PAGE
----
THE LAW OFFICE of DOMINIC SILVESTRI, PLLC



TILL DEATH DO US PART? SAME SEX MARRIAGES AND REAL ESTATE IN MICHIGAN:

TILL DEATH DO US PART? SAME SEX MARRIAGES AND REAL ESTATE IN MICHIGAN: This June, in Obergefell v. Hodges, 576 U.S. ____ (2015), the U.S. Supreme Court ruled that same-sex marriage bans were unconstitutional, overturning state bans on same-sex marriage, including Michigan’s. However, this ban raises some interesting issues when it comes to applying it Michigan real estate law. For example, Michigan requires any Deed conveying property to a male to include the male’s marital status (but the same does not hold true for females). Originally this was developed as a way to protect a woman’s dower interest (interestingly, dower interest only applies to women…not men). Dower Michigan is the only state providing dower rights exclusively to widows. As a result of the confusion that will likely occur in applying the Dower Statute (MCL § 558.1) to same-sex marriages, the Legislature should modify or abolish this statute. In the meantime, whenever any couple, heterosexual or same-sex, is acquiring an interest in real property, and if each member of the couple wishes to hold an interest, both should be named as grantees on the deed. Deeds & Land Contracts Michigan law currently requires that contracts transferring or mortgaging real estate state the marital status of any male grantors (due to the Dower Statute) but not female grantors. MCL § 565.221. In light of the uncertainty in applying Michigan’s Dower Statute to same-sex couples, all deeds and contracts should state the marital status of all grantors, regardless of gender. Tenants by the Entirety A married couple is presumed to take property as tenants by the entirety (Butler v. Butler, 122 Mich. App. 361 (1983)), which status confers special benefits. Until the Legislature acts to remove doubts about these title issues, however, same-sex married couples should consult with their attorney as to the pros and cons of taking title as tenants by the entirety or tenants in common (or other form), and the form of title chosen should be unambiguously specified on the...
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FOUR THINGS EVERY CONSTRUCTION CONTRACTOR SHOULD KNOW ABOUT THE MICHIGAN CONSTRUCTION LIEN ACT

FOUR THINGS EVERY CONSTRUCTION CONTRACTOR SHOULD KNOW ABOUT THE MICHIGAN CONSTRUCTION LIEN ACT Construction contractors are often some of the hardest working individuals I’ve ever met. And this time of year is no different. Unfortunately, many contractors are so focused on cranking out the work (which is to be expected and not a bad thing), that they often don’t have time to devote to other parts of their business. One important yet overlooked, part is understanding the Michigan Construction Lien Act and how it can protect their hard work in the event of non-payment. To simplify, I’ve summarized 4 things that every construction contractor should know about the Michigan Construction Lien Act: Notice of Commencement The Notice of Commencement is something that should be requested the minute the contract is signed with the general contractor. This document is important for a number of reasons. But mainly because it identifies some major information about any construction project: specifically, it identifies the owner of the property, the general contractor and the legal description of the property. This information is crucial to making sure your rights are protected. For example, lets say you are the roofer who just found out your bid was accepted. You’ve been dealing with a general contractor, but do you know who the owner is? If not, the Notice of Commencement will give you that information. This is important because if you don’t get paid by the general contractor, and file a lien on the property, the owner may be able to defeat your lien if they had no clue who you were or what you provided. In order to file your lien if you don’t get paid, you’ll need the legal description of the property – again, this is provided in the Notice of Commencement. Ask for the Notice of Commencement at the same time you get the contract. Notice of Furnishing Like the Notice of Commencement, the Notice of Furnishing is a document the MCLA requires so that parties involved with a project, in this case the owners lenders and subcontractors, can protect themselves. Parties who supply labor or material and who do not have a DIRECT contract with the owner MUST provide a notice of furnishing to the owner or lessee and to the general contractor within 20 days after furnishing the first labor or material. See MCL 570.1109(1). Failure to provide this form does...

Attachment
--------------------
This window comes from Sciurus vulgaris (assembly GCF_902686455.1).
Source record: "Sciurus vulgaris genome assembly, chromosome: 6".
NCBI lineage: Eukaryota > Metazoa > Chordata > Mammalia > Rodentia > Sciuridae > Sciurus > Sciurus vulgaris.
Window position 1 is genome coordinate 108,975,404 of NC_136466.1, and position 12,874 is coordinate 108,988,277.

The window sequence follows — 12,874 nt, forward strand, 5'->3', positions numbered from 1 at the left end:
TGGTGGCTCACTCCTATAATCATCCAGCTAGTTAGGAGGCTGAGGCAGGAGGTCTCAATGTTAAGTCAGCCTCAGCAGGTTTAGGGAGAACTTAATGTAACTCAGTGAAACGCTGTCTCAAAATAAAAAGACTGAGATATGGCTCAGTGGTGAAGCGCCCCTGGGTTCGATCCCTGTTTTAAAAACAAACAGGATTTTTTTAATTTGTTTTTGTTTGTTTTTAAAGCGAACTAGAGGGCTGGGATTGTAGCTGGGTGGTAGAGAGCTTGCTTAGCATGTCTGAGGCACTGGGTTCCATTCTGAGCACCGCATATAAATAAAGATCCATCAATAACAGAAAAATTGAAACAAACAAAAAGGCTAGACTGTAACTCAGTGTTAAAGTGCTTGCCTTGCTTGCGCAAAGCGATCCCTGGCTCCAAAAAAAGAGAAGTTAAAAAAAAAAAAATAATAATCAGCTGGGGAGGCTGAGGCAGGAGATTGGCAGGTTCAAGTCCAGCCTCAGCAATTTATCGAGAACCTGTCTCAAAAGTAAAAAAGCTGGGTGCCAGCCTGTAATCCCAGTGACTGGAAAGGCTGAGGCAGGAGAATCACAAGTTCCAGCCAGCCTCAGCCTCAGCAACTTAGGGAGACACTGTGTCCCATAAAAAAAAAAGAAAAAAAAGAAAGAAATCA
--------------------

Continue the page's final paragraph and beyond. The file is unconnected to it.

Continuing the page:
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WHAT THE SUPREME COURT’S RULING MEANS FOR SAME SEX COUPLES WHO WANT TO BUY A HOME

The U.S. Supreme Court ruled last week that same-sex couples have the legal right to marry, across the country. “What does this mean for gay couples who want to buy a home?”...
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Are We Set To Repeat the Mistakes of Our Real Estate Past?

Interesting article on the current status of home sales: Homes are Selling Like It’s 2006, NAR says
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Top Issues Affecting Real Estate Professionals

Interesting article: Top Issues Affecting Real Estate Professionals
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